Some 80 volunteers from the Labor Party were gathered a few days ago in an Auckland school auditorium to ask for a vote by phone, when their leader Jacinda Ardern burst into the room. They gasped for a second before breaking into cheers and applause. She thanked them and also picked up a phone: "My calls are always longer than the others," she joked to the journalists who followed the event, and explained how entertaining it is to talk to voters about the issues that concern them.
Ardern knows that the accessible and empathetic image he projects is his best weapon to win the elections on October 17. His Government has prioritized the health of citizens over the economy in the fight against covid-19: when the virus re-entered New Zealand in mid-August (after more than three months without any cases), the first The minister immediately confined the Auckland region to stop the chain of transmission. Thanks to this controversial decision, the second wave of covid has been limited to 179 cases, and no contagion has been detected since September 26.
"The important thing is the lives of the people. The population with which I compare New Zealand is that of Ireland. There, sadly, they have lost more than a thousand lives. Meanwhile here in New Zealand there have been 25 deaths. That is why we put to the citizens first, because the economy is the people and if there are no people to work for, there is no economy either ”, explains to EL PAÍS Labor deputy Anahila Kanongataá-Suisuiki to justify why the Government maintains its strategy to fight the pandemic to despite the fact that this has led to New Zealand entering a recession.
Kanongataá-Suisuiki accompanied Jacinda Ardern during her visit to Labor volunteers on October 3. In this way, the prime minister publicly clothed the candidate who is running for the same electoral seat as the opposition leader, Judith Collins. The center-right National Party has changed leaders three times since May, but Collins has managed to overcome extremely poor results in polls. Her style is much more aggressive than Jacinda Ardern's: she held various ministries during the previous National Party government and for her work as Interior Minister she earned the nickname of Crusher (the one that crushes).
In an interview with EL PAÍS, National Party deputy Simon O'Connor acknowledges that Ardern has handled well the three major crises of his mandate: the terrorist attack against two mosques in Christchurch in March 2019, the eruption of the Whakaari volcano in December of the same year (which caused 21 deaths) and the covid. But there are also criticisms: “For me it is not a question of whether you belong to the Labor Party or the National, because normally when you occupy the highest position, you are expected to know how to deal with crises. But he has managed day-to-day affairs well, "says O'Connor." Child poverty is still a big problem. When I was part of the government there were 5,000 homeless people, now there are 18,000 families waiting for a state house. most of the promises he made, such as building 10,000 homes each year, have not been kept.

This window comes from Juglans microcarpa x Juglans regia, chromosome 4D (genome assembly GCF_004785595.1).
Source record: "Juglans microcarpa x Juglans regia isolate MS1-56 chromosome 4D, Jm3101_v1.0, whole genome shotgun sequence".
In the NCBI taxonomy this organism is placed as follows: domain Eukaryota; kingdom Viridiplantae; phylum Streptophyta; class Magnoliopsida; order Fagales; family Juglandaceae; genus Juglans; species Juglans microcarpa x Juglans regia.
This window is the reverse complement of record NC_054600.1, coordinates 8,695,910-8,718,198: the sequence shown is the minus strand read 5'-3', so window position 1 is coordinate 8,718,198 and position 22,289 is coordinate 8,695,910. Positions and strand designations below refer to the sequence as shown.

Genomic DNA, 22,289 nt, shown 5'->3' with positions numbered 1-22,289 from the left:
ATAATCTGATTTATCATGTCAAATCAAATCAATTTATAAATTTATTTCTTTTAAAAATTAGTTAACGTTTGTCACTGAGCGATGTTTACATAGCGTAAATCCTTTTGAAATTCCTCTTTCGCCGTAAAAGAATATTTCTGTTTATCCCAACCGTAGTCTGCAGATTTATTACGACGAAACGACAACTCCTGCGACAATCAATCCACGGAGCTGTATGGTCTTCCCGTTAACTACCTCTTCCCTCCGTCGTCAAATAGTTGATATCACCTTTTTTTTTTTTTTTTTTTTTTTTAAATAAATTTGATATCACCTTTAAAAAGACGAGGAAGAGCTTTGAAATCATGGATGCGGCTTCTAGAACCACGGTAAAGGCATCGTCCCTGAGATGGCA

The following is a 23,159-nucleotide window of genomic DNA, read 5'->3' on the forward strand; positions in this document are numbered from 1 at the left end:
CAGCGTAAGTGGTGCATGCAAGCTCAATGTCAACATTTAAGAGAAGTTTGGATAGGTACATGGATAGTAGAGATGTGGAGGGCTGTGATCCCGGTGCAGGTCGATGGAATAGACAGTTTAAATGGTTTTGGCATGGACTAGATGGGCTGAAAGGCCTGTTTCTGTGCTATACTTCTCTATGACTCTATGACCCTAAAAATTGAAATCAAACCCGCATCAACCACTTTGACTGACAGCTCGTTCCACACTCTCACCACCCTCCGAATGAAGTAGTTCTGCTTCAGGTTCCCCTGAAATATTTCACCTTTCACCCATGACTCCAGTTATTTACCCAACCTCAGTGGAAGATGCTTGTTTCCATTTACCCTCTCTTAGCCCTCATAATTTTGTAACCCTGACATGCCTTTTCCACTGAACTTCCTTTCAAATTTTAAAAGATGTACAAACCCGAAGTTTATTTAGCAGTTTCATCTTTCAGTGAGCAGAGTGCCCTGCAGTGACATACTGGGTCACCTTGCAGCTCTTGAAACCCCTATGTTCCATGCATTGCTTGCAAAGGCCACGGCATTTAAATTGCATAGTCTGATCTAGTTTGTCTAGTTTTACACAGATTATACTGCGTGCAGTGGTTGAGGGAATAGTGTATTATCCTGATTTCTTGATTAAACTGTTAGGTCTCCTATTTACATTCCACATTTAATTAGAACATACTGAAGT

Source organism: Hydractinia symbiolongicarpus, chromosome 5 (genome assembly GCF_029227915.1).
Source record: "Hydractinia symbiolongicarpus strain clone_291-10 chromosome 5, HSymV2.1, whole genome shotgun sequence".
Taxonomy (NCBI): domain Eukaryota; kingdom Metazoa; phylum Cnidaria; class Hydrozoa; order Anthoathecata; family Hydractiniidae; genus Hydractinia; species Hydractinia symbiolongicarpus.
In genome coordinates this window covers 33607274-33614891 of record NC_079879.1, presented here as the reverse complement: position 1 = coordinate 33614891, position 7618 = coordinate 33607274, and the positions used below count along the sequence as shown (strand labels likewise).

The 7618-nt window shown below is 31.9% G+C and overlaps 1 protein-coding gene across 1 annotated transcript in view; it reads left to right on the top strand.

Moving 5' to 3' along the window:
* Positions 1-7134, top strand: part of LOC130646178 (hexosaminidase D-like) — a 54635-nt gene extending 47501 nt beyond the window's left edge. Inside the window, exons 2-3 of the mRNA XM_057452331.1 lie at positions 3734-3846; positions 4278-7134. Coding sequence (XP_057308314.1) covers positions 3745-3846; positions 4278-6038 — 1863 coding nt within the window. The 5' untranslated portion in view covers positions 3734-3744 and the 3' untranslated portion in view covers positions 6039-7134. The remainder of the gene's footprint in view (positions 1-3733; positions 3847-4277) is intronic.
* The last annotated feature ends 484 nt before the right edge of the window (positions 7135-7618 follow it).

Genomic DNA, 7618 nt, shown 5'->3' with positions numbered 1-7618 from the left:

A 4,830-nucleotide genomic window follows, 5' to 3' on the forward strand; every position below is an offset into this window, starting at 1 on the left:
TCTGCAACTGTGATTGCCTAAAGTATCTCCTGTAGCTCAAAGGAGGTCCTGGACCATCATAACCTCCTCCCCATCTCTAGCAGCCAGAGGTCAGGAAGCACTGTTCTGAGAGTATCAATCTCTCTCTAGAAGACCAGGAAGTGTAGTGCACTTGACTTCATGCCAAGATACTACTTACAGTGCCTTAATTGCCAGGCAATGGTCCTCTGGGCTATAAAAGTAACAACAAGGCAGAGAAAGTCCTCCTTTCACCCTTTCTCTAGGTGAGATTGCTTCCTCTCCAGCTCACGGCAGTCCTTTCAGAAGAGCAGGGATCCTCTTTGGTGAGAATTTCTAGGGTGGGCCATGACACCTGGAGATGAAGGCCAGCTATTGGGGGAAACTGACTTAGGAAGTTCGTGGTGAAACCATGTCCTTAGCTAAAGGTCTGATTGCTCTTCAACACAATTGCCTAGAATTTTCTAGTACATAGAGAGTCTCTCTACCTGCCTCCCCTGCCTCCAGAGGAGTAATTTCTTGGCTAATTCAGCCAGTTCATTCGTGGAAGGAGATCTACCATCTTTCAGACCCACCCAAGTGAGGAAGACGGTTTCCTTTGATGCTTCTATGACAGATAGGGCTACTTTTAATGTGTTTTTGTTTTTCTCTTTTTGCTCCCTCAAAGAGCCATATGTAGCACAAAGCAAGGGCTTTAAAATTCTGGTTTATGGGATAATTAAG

The two majority parties have focused their campaign on the measures they will adopt to re-float an economy hit by the pandemic, with job creation as a priority (the unemployment rate is around 4%). It will be a difficult challenge to achieve, as the borders have been closed since March and both formations have promised to reinforce the mandatory quarantine system that allows the return only of New Zealand residents and citizens. At the moment they are only considering opening the borders to countries or regions free of covid such as some of the neighboring islands of the Pacific.
GDP contracted a historic 12.2% between April and June, but the Labor government is confident that the trend will reverse with the data for the next quarter. Prime Minister Jacinda Ardern defends that the covid elimination strategy is the one that allows a faster economic recovery. The latest polls indicate that New Zealanders trust his management: the Labor Party remains strong with almost 50% support, while the National Party gets around 30%. If these forecasts are met, Labor would only need the support of its traditional partner, the Greens, to form a government.
With such favorable polls, the Auckland auditorium where the Labor volunteers were gathered had a party atmosphere on 3 October. When the press conference ended, Ardern took his mobile and made a video that he later posted on social networks to encourage his followers to vote for his party: “It's really fun! I have been doing it since I was 17 years old and I have met some of my best friends as a volunteer ”.
In addition to general elections, two referendums are held on Saturday 17: one to legalize euthanasia, the other to allow the recreational use of cannabis. Ardern has voted yes on euthanasia, but refuses to make his vote public at the cannabis consultation. In one of the electoral debates, he admitted that he had tried marijuana before "a long time", a confession that reinforced her image as an honest leader and an ordinary citizen: according to studies by the NZ Drug Foundation, around 80% of New Zealanders have tried this drug.